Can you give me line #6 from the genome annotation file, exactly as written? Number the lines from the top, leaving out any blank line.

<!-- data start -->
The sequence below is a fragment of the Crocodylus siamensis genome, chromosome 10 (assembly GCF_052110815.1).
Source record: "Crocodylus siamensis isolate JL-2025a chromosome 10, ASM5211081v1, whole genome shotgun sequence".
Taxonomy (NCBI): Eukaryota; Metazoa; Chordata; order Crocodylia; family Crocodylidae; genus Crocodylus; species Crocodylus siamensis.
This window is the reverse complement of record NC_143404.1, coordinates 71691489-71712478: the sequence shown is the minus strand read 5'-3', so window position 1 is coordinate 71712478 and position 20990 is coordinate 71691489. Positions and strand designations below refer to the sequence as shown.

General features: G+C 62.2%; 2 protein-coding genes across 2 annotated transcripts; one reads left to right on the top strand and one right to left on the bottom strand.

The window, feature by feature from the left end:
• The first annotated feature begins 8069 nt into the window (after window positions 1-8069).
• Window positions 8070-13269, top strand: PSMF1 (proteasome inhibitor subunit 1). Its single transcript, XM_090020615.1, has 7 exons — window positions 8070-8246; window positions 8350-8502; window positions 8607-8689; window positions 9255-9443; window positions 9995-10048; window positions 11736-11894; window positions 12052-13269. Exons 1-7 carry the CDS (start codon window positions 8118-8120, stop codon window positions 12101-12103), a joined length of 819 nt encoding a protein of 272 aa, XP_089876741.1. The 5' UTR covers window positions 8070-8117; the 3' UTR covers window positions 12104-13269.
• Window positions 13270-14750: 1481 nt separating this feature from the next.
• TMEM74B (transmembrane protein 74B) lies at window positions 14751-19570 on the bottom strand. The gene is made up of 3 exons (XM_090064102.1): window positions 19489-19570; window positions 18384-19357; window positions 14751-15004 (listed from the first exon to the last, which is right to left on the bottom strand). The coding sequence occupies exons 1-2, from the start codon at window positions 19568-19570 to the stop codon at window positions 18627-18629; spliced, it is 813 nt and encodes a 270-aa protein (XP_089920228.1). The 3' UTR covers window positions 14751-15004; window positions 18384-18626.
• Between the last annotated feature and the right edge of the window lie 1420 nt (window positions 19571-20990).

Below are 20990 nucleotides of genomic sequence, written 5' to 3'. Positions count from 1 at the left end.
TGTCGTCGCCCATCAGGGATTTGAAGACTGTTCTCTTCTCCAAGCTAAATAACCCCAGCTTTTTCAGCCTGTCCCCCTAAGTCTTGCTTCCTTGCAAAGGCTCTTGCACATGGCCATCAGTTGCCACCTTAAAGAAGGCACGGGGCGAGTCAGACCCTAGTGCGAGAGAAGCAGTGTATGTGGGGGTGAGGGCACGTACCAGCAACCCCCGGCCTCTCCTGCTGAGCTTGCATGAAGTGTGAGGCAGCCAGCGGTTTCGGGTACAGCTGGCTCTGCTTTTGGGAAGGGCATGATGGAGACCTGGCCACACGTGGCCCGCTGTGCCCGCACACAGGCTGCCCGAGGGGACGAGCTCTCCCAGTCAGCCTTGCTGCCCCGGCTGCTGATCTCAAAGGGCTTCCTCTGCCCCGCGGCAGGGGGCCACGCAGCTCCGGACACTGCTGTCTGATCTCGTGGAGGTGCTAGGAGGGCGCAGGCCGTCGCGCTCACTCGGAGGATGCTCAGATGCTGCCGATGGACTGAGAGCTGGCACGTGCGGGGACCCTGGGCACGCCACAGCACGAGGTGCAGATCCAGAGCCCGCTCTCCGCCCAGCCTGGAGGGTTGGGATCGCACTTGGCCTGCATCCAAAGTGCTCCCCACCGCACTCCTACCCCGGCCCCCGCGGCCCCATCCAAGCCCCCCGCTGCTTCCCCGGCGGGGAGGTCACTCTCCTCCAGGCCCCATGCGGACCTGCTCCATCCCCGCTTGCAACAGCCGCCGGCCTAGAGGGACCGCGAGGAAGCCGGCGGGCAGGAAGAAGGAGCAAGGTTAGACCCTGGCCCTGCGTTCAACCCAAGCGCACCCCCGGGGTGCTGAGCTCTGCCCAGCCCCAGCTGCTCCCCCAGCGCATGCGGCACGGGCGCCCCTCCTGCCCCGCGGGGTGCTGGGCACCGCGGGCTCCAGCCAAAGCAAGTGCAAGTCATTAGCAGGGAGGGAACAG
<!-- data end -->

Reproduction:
The window, feature by feature from the left end: